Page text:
For the fabrication of the geometrically unique, double curved modules a robotic coreless winding method was developed, which uses two collaborating6-axis industrial robots to wind fibers between two custom-made steel frame effectors held by the robots. While the effectors define the edges of each component, the final geometry is emerging through the interaction of the subsequently laid fibers. The fibers are at first linearly tensioned between the two effector frames. The subsequently wound fibers lie on and tension each other which results in a reciprocal deformation. This fiber–fiber interaction generates doubly curved surfaces from initially straight deposited fiber connections. The order in which the resin impregnated fiber bundles (rovings) are wound onto the effectors is decisive for this process and is described through the winding syntax. The specific sequence of fiber winding allows to control the layout of every individual fiber leading to a material driven design process. These reciprocities between material, form, structure and fabrication are defined through the winding syntax which therefore becomes an integral part of the computational design tool.
The effectors are adjustable to various component geometries, leading to only one reconfigurable tool setup for all 36 elements. Coreless filament winding does not only save substantial resources through the needlessness of individual molds, but in itself is a very material efficient fabrication process since there is no waste or cut-off pieces.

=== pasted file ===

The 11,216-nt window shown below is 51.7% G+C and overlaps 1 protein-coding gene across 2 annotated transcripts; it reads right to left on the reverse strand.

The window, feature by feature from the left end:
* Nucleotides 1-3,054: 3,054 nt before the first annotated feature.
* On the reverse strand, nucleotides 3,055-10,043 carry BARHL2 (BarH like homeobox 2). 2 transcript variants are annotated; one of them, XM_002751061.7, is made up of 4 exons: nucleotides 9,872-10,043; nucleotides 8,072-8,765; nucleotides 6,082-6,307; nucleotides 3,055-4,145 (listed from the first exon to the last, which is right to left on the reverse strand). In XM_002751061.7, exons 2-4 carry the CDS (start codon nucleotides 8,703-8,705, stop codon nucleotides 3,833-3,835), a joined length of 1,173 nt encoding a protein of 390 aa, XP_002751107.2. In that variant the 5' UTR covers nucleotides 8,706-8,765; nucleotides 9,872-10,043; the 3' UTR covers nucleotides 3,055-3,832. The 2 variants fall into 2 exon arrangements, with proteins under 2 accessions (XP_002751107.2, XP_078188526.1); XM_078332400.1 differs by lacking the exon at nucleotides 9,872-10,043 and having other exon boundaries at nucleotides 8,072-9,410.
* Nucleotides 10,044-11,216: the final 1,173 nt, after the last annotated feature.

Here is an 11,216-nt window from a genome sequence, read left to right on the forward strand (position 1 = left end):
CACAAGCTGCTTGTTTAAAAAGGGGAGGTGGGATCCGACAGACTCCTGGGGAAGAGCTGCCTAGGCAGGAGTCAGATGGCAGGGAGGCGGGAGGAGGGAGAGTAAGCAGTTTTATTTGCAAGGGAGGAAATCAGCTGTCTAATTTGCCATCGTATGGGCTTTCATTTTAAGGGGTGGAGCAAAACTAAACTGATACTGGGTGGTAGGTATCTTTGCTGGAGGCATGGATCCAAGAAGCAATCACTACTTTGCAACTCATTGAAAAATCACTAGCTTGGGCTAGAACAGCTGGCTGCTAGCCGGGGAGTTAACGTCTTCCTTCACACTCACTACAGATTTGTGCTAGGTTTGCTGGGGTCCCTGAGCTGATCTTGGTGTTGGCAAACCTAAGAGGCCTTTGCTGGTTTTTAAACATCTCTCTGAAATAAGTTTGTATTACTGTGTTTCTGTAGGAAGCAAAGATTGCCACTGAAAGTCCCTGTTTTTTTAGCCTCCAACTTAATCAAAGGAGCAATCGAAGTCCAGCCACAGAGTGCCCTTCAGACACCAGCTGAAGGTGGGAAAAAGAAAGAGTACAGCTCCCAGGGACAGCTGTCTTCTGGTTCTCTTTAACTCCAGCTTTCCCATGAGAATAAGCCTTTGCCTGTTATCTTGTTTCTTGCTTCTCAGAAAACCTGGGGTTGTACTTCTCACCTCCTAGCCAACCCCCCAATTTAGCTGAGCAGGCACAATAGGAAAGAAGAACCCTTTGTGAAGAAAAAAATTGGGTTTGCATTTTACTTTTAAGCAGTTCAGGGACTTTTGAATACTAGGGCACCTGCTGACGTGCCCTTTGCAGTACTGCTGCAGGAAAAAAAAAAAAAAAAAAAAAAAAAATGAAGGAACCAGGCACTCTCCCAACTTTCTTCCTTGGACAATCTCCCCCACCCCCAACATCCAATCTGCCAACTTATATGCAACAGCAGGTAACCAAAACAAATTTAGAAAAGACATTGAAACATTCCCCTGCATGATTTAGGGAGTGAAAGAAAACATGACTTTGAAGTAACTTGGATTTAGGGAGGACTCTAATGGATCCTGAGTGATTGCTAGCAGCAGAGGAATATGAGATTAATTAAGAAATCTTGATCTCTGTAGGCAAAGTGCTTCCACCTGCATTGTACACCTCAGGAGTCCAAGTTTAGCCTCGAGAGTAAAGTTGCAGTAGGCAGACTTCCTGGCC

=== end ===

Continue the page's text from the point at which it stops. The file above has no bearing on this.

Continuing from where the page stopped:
The specific robotic fabrication process includes the winding of 6 individual layers of glass and carbon fibers. A first glass fiber layer defines the elements geometry and serves as formwork for the subsequent carbon fiber layers. These carbon fiber layers act as structural reinforcement and are individually varied through the fibers anisotropic arrangement. The individual layout of the carbon fibers is defined by the forces acting on each component which are derived from FE Analysis of the global structure. The generated winding syntax is transferred to the robots and allows the automatic winding of the 6 fiber layers.
In total 36 individual elements were fabricated, whose geometries are based on structural principles abstracted from the beetle elytra. Each of them has an individual fiber layout which results in a material efficient load-bearing system. The biggest element has a 2.6 m diameter with a weight of only 24.1 kg. The research pavilion covers a total area of 50 m2 and a volume of 122 m3 with a weight of 593 kg. The overall geometry reacts to site-specific conditions of the public space around the university building in close proximity to the park. At the same time it demonstrates the morphologic adaptability of the system, by generating more complex spatial arrangements than a simple shell structure. Altogether the research pavilion shows how the computational synthesis of biological structural principles and the complex reciprocities between material, form and robotic fabrication can lead to the generation of innovative fiber composite construction methods. At the same time the multidisciplinary research approach does not only lead to performative and material efficient lightweight constructions, it also explores novel spatial qualities and expands the tectonic possibilities of architecture.